JFrog Stock: High Quality Long-Term Growth Investment (FROG)
JFrog (NASDAQ:FROG) is a software and SaaS company with a quite differentiated offering in the Dev(Sec)Ops and security space, with its SaaS business growing faster than the overall business (which I remarked was somewhat reminiscent of MongoDB (MDB) in my original coverage in 2021).
The company has been able to maintain somewhat elevated growth rates for the last several years. After the rally (after years of downward trend) through 2023, the valuation has increased a bit. Combined with a bit of slowdown in growth rate, this does not make the stock a must-buy/bargain, but could still be a solid pick to keep on one’s radar, or to invest/open a starter position for the long-term.
The stock is up 25% since my previous coverage in August 2022, with an even greater return for those who bought it at the lower prices it reached in between. At the time, I noted that given its (sustained) growth rate, the 8x P/S multiple was quite reasonable: JFrog: Rock Solid Growth Stock (FROG). This has indeed proved to be the case: despite the higher stock price, given its growth the stock is still valued around 8x (forward) P/S, although the growth rate has come down a bit over the last year.
Q3 results, guidance
As noted, JFrog’s growth rate has come down, from around 40% to 23%, with $88.6M revenue in Q3. The cloud side of the business continues to grow faster at 46% ($30.6M). However, note that some part of that is due to on-prem customers shifting to cloud.
On the profitability side, non-GAAP profit was $16.6M (19% margin), or $0.15 EPS, and FCF was $25.4M (29% margin). Operating profit of $11.9M represented 13% margin. This shows the first signs of leverage as the focus has become more balanced from purely growth around IPO.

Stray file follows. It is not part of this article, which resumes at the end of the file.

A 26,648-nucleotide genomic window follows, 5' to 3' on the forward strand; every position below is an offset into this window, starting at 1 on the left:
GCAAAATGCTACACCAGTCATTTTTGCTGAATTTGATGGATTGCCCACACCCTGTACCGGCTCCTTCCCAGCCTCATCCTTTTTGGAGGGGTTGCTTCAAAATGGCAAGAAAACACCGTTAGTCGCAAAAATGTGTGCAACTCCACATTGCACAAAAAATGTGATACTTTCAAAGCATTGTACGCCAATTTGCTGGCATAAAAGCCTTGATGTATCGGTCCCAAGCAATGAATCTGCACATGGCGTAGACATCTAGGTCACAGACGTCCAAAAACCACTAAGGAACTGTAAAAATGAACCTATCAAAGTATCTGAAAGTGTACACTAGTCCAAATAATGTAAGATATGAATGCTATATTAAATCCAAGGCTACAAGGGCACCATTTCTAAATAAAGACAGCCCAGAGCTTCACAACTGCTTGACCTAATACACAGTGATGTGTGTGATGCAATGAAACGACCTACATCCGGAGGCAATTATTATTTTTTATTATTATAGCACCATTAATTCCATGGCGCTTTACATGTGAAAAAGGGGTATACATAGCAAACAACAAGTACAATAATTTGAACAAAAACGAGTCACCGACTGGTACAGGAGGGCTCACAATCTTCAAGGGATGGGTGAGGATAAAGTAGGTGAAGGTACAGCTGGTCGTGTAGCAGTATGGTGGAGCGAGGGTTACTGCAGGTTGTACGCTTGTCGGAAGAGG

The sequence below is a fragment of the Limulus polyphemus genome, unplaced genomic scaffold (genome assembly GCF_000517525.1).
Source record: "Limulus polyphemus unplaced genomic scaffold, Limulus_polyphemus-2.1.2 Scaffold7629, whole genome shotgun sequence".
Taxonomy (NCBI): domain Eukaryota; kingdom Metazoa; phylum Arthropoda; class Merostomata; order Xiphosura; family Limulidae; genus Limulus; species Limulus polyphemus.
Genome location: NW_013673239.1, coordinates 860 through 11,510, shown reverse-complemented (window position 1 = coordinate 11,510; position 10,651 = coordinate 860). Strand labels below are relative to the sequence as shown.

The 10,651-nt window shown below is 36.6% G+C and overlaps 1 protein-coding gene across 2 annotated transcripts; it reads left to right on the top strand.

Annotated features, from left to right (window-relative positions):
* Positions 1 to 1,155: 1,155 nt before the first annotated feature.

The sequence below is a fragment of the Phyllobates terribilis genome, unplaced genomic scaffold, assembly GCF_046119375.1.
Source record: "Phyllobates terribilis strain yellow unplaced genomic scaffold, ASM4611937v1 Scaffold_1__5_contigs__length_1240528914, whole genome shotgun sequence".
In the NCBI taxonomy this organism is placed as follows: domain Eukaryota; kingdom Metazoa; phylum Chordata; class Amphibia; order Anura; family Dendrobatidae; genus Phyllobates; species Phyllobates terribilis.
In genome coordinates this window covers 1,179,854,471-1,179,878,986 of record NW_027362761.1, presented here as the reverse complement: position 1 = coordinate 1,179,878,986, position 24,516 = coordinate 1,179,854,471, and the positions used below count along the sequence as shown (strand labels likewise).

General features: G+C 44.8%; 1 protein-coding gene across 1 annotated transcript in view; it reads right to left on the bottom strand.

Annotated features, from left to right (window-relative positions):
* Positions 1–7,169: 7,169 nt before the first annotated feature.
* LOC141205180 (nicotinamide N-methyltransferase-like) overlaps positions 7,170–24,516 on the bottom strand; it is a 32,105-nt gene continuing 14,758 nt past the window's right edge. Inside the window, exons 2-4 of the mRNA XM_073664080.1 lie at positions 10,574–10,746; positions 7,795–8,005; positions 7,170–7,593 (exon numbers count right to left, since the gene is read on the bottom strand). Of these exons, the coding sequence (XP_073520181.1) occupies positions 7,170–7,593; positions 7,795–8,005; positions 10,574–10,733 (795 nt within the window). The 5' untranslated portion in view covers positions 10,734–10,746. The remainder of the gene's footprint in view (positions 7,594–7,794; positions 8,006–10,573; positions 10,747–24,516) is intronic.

Customer growth of $100k ARR customers was firm at 22% growth. For $1M ARR, the amount grew from 18 to 30, showing JFrog has the ability to upsell existing customers. This is also visible in the solid net dollar retention of 119%, which is “stabilizing” (down from ~130%).
For Q4 guidance, JFrog expects Q4 growth of 21%, a bit of a further slowdown. Given the net retention, although that is a backwards-looking metric, a far further slowdown is unlikely, but it does mean a lower level of growth should be expected going forward.
JFrog sees 4 reasons for its continued success (that should allow it to continue to grow at 20+%), which are enterprise focus, cloud, its comprehensive platform, and AI. The latter is quite new, with JFrog claiming it is “the first and only repository manager to proxy the most popular public AI and ML model repository, Hugging Face.”
JFrog further noted three new product launches, becoming “the first solution in the industry to deliver end-to-end software supply chain security, providing customers complete coverage from code to production”. Combined with its existing products, it provides a complete DevSecOps solution.
From the May earnings call, JFrog expects to maintain a long-term growth rate above 20%.